CORVALLIS, Ore.—Wooden tires sound about as useful as wooden nickels—or buggy wheels on a Corvette. Yet, thanks to the work of wood science researchers at Oregon State University, tires reinforced with wood- or plant-based fibers could become commonplace.
Kaichang Li, associate professor of wood science and engineering at OSU, and graduate student Wen Bai have worked for the past three years on experiments in which microcrystalline cellulose, a micrometer-sized cellulose crystal, partially replaces silica as a reinforcing filler in rubber tire compounds.
The result, they said, is a tire that costs less and requires less energy to manufacture and achieves better fuel economy in hot weather while maintaining comparable traction with conventional tires on wet pavements.
Li and Bai's paper, “Partial Replacement of Silica with Microcrystalline Cellulose in Rubber Composites,” was published in a recent issue of the professional journal, Composites A: Applied Science and Manufacturing.
Although the research results have only been available a short time, OSU already has received a number of calls from tire makers and rubber processing firms that are interested in the technology, according to Li.
Microcrystalline cellulose is cheaply produced in an acid hydrolysis process on cellulose, which itself is the lowest-cost and most abundant substance in nature, Li said. About 40 to 50 percent of wood is cellulose.
Cellulose fibers have been used in rubber compounds for about the past 25 years, in such products as belts, hose, mats, ropes and insulation, the introduction of the study states. MCC, however, is very different from plain cellulose fibers, according to Li. Its crystalline structure makes it much stronger than cellulose fibers, and also gives it different and better properties in general, he said.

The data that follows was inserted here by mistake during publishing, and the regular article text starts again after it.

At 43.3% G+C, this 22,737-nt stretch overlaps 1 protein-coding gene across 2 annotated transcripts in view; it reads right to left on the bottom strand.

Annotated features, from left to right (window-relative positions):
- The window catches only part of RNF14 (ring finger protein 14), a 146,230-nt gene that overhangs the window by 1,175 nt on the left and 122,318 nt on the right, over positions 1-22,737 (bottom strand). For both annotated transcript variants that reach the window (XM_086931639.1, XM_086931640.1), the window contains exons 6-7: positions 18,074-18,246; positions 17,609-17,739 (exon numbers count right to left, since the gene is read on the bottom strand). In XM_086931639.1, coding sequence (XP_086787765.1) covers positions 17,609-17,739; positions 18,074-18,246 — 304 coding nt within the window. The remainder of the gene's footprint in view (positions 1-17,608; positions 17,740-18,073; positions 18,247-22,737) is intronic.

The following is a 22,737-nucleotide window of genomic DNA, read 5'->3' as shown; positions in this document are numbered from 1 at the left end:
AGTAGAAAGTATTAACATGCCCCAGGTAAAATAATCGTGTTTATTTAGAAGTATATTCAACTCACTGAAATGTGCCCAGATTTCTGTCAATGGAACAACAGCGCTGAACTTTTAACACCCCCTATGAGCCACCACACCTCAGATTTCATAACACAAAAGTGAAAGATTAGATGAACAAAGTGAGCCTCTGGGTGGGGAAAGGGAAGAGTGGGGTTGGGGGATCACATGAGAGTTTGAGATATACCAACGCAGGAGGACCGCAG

Cellulose fibers never have been used in tires, because carbon black and silica are more effective as tire reinforcing fillers, OSU said. But the university said finding alternatives to those substances is desirable because petroleum feedstocks for carbon black are increasingly expensive and silica requires a lot of energy for processing.
Most of the research in this study was conducted at the Struktol Co. of America headquarters in Stow, Ohio, with support from several Struktol technical experts, according to Li. Struktol's parent company, Schill+Seilachter “Struktol” A.G. of Hamburg, Germany, contributed about $300,000 in funding to OSU for the study and for other, unrelated research over two years, he said.
In their study, Li and Bai found that partial replacement of silica with MCC reduced the Mooney viscosity, apparent shear stress and apparent shear viscosity of rubber composites, which allowed easier, less energy-intensive processing.
Replacing silica with up to 18-percent MCC did not harm the mechanical properties of aged or unaged rubber composites, the study said, but a replacement of about 11.8 percent proved optimal for preserving wet traction and decreasing hot-weather rolling resistance.
Among the properties of the rubber composites, only tear strength and hot tear strength suffered slightly with MCC replacing silica, the study said.
There are no estimates of how much money tire makers could save by partly replacing silica with MCC, according to Li. “But if you process rubber in quantity, that would save quite a lot of energy,” he said.
Neither OSU nor Schill+Selachter stand to make any financial gain from the MCC technology, Li said.